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Game Management Unit 11M
 
Additional Hunting Unit Report pages
- Region I - Pinetop
- Region IV - Yuma
- Region II - Flagstaff
- Region V - Tucson
- Region III - Kingman
- Region VI - Mesa
 
 
Species within this unit: Antelope, Black Bear, Elk, Mule Deer, Merriam's Turkey


New Rule within the Flagstaff City Limits within 11M
Because of several cases where archers were hunting and taking wildlife too close to houses, schools, churches and other occupied buildings the Game and Fish Department working with the City of Flagstaff and the Flagstaff Police Department established a new rule for deer, elk, pronghorn and turkeys: It is now unlawful to hunt for deer, elk, pronghorn or turkeys within ¼ mile of an occupied residence or building within Flagstaff corporate limits. It is important to recognize this only applies within the Flagstaff city limits.

New USFS Travel Management Rule: The Coconino National Forest has implemented new travel management rules resulting in changes to motor vehicle access on national forest lands. These changes include motorized big game retrieval, road closures and camping restrictions. The Travel Management Rule only allows motorized use on designated roads, trails and areas as identified on a Motor Vehicle Use Map (MVUM). These maps are available for free at Forest Service offices and at: http://www.fs.usda.gov/detail/coconino/landmanagement/projects/?cid=stelprdb5356224 . Because of the Forest rule changes, motorized retrieval of wildlife, including all big game species, is not permitted on national forest lands in Game Management Unit 11M. For further information regarding the Travel Management Rule, please contact the Coconino National Forest.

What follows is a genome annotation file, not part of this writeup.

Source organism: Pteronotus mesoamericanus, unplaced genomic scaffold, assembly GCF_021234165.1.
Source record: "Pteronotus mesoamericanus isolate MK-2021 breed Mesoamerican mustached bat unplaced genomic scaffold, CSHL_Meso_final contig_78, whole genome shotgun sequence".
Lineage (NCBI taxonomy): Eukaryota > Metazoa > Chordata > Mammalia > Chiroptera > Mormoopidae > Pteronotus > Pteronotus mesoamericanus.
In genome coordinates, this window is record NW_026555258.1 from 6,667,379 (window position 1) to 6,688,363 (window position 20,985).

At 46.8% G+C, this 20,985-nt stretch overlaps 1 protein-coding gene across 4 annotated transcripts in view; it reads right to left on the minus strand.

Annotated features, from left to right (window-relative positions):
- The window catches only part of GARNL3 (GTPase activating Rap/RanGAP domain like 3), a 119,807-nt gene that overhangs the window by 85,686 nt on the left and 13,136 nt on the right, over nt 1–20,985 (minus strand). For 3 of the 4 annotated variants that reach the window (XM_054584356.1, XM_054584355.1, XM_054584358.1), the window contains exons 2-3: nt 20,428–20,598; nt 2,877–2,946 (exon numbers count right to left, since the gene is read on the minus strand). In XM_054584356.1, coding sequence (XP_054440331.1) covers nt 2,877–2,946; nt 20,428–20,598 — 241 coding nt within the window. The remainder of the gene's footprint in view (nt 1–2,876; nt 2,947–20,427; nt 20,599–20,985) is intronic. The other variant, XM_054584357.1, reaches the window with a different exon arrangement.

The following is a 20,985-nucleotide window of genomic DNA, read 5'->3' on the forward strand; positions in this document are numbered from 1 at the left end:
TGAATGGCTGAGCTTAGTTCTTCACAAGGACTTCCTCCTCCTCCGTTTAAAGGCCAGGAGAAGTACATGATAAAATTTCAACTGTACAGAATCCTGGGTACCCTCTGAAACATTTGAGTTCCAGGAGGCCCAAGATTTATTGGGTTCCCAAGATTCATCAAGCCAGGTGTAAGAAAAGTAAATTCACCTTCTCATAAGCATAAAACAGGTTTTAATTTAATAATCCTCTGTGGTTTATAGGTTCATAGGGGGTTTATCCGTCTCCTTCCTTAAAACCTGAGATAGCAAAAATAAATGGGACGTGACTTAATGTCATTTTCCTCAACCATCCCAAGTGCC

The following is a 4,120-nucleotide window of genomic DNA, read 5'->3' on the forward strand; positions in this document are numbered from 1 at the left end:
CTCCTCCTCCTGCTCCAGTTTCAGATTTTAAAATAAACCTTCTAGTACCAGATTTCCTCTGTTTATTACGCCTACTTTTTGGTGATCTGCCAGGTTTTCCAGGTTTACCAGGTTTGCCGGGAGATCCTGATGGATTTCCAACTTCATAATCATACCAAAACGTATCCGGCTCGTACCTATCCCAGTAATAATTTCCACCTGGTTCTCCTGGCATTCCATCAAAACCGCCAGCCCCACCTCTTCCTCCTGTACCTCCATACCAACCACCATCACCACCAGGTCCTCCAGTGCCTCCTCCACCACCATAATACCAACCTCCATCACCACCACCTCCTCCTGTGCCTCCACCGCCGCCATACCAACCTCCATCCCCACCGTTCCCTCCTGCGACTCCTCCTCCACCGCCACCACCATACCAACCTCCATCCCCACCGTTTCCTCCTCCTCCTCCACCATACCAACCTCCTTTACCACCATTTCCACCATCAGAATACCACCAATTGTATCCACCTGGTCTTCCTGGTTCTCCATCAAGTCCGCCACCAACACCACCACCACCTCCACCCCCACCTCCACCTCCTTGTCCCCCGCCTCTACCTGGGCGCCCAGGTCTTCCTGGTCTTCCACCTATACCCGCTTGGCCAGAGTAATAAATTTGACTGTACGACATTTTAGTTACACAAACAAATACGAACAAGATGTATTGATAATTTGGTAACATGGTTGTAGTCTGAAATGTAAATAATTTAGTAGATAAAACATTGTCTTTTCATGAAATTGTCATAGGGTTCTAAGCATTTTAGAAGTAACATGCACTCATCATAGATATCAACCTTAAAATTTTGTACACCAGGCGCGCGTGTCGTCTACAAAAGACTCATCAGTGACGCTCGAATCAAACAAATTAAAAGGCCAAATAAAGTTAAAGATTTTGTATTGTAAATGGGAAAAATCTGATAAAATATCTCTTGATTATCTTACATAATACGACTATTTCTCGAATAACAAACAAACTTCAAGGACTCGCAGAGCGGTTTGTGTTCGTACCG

Unit Boundaries

Beginning at the junction of Lake Mary-Clint’s Well Rd. (FH3) and Walnut Canyon (mp 337.5 on FH3); northeasterly along Walnut Canyon to the Walnut Canyon National Monument boundary; northeasterly along the northern boundary of the Walnut Canyon National Monument to Walnut Canyon; northeasterly along Walnut Canyon to I-40 (mp 210.2); east on I-40 to the 345 KV transmission lines 1 and 2 (mp 212 on I-40); north and northeasterly along the power line to FR 545 (Sunset Crater Rd.); west along FR 545 to the Sunset Crater National Monument boundary; westerly along the southern boundary of the Sunset Crater National Monument to FR 545; west on FR 545 to U.S. Hwy 89; cross US Hwy 89 to FR 420 (Schultz Pass Rd.); southwesterly on FR 420 to the Transwestern Gas Pipeline; westerly along the Transwestern Gas Pipeline to FR 171; south on FR 171 to I-40 (mp 184.4 on I-40); east on I-40 to a point just north of the eastern boundary of Camp Navajo (mp 188.5 on I-40); south along the eastern boundary of Camp Navajo to the southeast corner of Camp Navajo; southeast approximately 1/3 mile to the forest road in section 33; southeasterly along the forest road to FR 231 (Woody Mountain Rd.); easterly on FR 231 to FR 533; southerly on FR 533 to U.S. Hwy 89A; southerly on U.S. Hwy 89A to FR 237; northeasterly on FR 237 to Mountainaire Rd.; easterly on Mountainaire Rd. to FR 700; southerly on FR 700 to FR 235K; southeasterly on FR 235K to FR 235; northerly on FR 235 to FR 235A; easterly on FR 235A to FR 235; easterly on FR 235 to Priest Draw; northeasterly along the bottom of Priest Draw to FR 235; easterly on FR 235 to FR 132; southeasterly on FR 132 to FR 296A; northeasterly on FR 296A to FR 296; northeasterly on FR 296 to FR 132; northeasterly on FR 132 to FH3; southeasterly on FH3 to Walnut Creek (mp 337.5 on FH3).